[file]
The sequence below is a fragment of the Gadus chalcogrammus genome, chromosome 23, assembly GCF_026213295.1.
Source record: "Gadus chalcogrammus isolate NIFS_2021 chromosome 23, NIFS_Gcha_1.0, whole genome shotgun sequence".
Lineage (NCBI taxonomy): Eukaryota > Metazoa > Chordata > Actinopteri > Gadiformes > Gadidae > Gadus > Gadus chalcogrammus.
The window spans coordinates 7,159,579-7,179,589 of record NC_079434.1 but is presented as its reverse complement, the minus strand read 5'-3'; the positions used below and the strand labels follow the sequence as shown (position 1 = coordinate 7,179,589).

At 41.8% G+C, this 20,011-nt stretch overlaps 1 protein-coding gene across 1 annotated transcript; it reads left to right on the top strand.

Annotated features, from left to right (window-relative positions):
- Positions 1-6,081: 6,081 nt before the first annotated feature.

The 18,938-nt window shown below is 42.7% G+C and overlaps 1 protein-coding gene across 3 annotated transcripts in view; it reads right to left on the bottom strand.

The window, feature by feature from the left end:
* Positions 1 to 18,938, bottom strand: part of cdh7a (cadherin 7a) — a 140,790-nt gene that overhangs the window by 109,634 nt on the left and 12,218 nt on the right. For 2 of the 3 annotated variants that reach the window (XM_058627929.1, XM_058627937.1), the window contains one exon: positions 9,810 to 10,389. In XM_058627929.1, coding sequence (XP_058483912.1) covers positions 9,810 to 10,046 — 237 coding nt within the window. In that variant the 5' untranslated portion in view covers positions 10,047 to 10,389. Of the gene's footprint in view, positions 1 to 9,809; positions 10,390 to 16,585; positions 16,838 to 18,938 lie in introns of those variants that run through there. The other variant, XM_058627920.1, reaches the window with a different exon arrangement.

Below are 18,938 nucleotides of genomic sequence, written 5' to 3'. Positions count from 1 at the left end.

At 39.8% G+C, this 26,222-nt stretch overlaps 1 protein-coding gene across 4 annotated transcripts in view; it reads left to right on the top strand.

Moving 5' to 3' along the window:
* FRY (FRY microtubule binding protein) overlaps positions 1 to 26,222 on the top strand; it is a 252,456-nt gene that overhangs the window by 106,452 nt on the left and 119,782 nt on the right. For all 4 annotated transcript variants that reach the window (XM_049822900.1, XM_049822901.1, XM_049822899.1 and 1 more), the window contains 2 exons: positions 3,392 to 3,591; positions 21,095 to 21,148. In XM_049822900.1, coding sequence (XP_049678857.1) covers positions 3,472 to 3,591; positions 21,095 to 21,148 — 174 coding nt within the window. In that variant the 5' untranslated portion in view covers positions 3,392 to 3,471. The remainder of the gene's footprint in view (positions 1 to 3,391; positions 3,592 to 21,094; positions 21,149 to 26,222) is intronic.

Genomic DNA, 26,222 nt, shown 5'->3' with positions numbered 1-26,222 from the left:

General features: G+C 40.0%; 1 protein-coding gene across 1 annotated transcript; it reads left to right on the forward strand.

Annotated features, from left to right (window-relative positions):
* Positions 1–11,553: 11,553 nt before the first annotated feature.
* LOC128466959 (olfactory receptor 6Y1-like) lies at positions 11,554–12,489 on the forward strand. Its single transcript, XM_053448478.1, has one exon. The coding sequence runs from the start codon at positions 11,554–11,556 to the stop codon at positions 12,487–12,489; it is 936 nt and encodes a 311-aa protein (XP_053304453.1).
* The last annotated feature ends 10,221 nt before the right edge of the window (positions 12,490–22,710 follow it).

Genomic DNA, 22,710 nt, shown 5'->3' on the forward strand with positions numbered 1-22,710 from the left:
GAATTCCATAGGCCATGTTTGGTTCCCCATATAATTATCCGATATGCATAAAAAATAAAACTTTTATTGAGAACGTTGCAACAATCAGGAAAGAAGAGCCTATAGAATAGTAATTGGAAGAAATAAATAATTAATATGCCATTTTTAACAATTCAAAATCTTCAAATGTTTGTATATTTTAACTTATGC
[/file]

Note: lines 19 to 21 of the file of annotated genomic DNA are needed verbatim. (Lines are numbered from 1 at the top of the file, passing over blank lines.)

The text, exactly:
* LOC128466959 (olfactory receptor 6Y1-like) lies at positions 11,554–12,489 on the forward strand. Its single transcript, XM_053448478.1, has one exon. The coding sequence runs from the start codon at positions 11,554–11,556 to the stop codon at positions 12,487–12,489; it is 936 nt and encodes a 311-aa protein (XP_053304453.1).
* The last annotated feature ends 10,221 nt before the right edge of the window (positions 12,490–22,710 follow it).

Genomic DNA, 22,710 nt, shown 5'->3' on the forward strand with positions numbered 1-22,710 from the left: